Hindi Lessons/Lesson 4
Lesson 4: Genders in Hindi. Hindi Verbs - Part 1.
Unlike many European languages which have have three genders or those such as English which have none, Hindi has precisely two, masculine and feminine. There is no reliable rule for which words are which, but one can often deduce a word's gender from its ending. Most Hindi words end in a vowel. Those ending in -a are usually masculine. Those ending in -i (actually the long i - ee) are usually feminine. There are of course some words that end in consonants or other vowels, whose gender cannot be predicted and must be learned. When we learn the adjectives and verb conjugation we will find that those -a and -i endings are very important. So, please remember that well:
-a (ा) - general mark of masculine words (singular!) - nouns, adjectives, verbs
-i (ी) - general mark of feminine words (even both - singular and plural) - nouns, adjectives, verbs
Many masculine Hindi words (ending in -a of course:) can be turned into feminine ones by simply replacing the -a ending with -i! For example:
लडका (ladka) = boy, लडकी (ladki) = girl
(Many Hindi speakers pronounce the 'd' in ladka/ladki as closer to the English "r", so don't wonder if you see somebody write in irc-chats "larka" or "larki"...)
बिल्ला (billa) = tomcat, बिल्ली (billi) = cat, pussycat
Some masculine words ending in -a:
कमरा (kamra) = room केला (kela) = banana तारा (tara) = star हवा (hava) = wind
Feminine Words ending in -i (-ee):
चीनी (chini) = sugar
But exceptions exist. for e.g., the following end in -i (-ee) but are masculine:
पानी (pani) = water पक्षी (pakshi) = bird
Some words ending with consonants:
दोस्त (dost) = friend (masculine) किताब (kitab) = book (feminine) औरत (aurat) = woman (feminine :-)
A word ending in a vowel different from -a or -i:
गुरु (guru) = teacher
To the general rule of the -a and -i ending there exist some exceptions, that is, there exist some masculine words, which end in -i. For example, the word for "man":
आदमी (aadmi) = man
Verbs in Hindi. General Information.
The infinitive form of every Hindi verb ends in ना (-na):
खाना (khana) = to eat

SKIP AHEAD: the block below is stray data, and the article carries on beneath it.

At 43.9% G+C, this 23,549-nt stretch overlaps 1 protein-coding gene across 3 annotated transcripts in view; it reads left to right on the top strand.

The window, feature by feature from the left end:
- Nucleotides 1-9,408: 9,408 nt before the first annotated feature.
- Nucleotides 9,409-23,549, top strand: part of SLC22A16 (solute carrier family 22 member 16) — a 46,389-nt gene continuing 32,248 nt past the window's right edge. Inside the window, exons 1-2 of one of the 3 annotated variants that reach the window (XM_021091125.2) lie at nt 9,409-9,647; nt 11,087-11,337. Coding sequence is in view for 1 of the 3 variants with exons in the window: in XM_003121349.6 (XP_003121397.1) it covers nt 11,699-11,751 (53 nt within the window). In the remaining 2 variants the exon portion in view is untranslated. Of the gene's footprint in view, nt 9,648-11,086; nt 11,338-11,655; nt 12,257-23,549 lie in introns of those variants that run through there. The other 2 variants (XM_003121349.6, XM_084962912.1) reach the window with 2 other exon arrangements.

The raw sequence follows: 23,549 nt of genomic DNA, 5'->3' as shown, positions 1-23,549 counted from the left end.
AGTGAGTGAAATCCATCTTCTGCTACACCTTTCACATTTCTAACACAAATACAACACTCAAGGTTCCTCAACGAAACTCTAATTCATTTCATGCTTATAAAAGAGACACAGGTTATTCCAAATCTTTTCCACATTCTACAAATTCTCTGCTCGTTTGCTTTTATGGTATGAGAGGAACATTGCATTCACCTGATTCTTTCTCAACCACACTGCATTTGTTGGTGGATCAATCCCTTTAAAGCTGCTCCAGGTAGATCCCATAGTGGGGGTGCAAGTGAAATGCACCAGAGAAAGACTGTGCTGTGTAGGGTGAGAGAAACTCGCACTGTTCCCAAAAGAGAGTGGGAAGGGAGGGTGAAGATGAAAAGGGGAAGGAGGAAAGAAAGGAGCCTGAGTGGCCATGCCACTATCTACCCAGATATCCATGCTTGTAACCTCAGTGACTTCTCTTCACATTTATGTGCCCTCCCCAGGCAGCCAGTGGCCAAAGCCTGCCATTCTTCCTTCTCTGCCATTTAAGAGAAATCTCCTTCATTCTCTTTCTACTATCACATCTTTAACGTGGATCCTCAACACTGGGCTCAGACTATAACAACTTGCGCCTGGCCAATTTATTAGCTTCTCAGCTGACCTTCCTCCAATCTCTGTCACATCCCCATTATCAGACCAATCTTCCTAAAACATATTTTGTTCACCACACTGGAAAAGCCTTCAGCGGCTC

पीना (pina) = to drink
जाना (jana) = to go
आना (aana) = to come
करना (karna) = to do (remember this one as it's used in many compound verb forms)
देना (dena) = to give
लेना (lena) = to take
लिखना (likhna) = to write
पढना (padhna) = to read
समझना (samajhna) = to understand
समझाना (samjhaana) = to explain (i.e. to make someone understand)
सीखना (sikhna) = to learn
For the root of the verb, required for conjugation, remove its -na ending.
In plural the masculine -a ending becomes -e while the feminine -i ending either remains -i or becomes -i~:
-a (ा) - general mark of masculine words (singular) - MASC. SG.
-e (े) - general mark of masculine words (plural) - MASC. PL.
-i (ी) - general mark of feminine words (singular and plural) - FEM. SG. and PL.
-in and -i~ - occasional mark of feminine words (plural) - FEM. PL.
Now back to verbs:
Add "ता" (ta) to verb root for masculine singular and "ते" (te) for masculine plural. Add "ती" (ti) for feminine singular and plural.
खाता (khata) = eat पीता (pita) = drink etc.
However, although these verbs are now conjugated, they are not quite ready to use. One cannot say "Mai~ khata"; one must use the copula "to be," the most important verb in Hindi:
The verb "TO BE" (Hona - होना)
मैं हुं (mai~ hu~) = I am
तु है (tu hai) = You (intimate) are
तुम हो (tum ho) = You are
वह है (voh hai) = He/She/It/That is
हम हैं (ham hai~) = We are
आप हैं (aap hai~) = You are
वे हैं (ve hai~) = They are
Let's give you a pattern:
Verb root + TA / TE / TI + Conjugated corresponding form of "Hona" (to be) = Present Imperfect Tense
NB: Hindi does not use articles
मैं खाता हुं. (mai~ khata hu~) = I eat.
लडका खाता है. (larka khata hai) = The (A) boy eats.
लडकी खाती है. (ladki khati hai) = The (A) girl eats.
आप पीते हैं. (aap pite hai~) = You (polite sg.) drink OR You (plural) drink.
मैं पानी पीता हुं. (mai~ pani pita hu~) = I drink water.
तुम पानी पीते हो. (tum pani pite ho) = You drink water. NB: "tum" is the most used word for "you" and is actually plural. So whenever you use it, conjugate the verb as plural.
A final, somewhat "funny," example:
मैं सिगरेट पीता हुं. (mai~ sigaret pita hu~). I smoke a cigarette... The literal meaning of the sentence is "I drink a cigarette." Every language has its oddities and peculiarities!
More about other verb tenses in the next lesson(s). Please do revise this whole lesson well before continuing to the next one.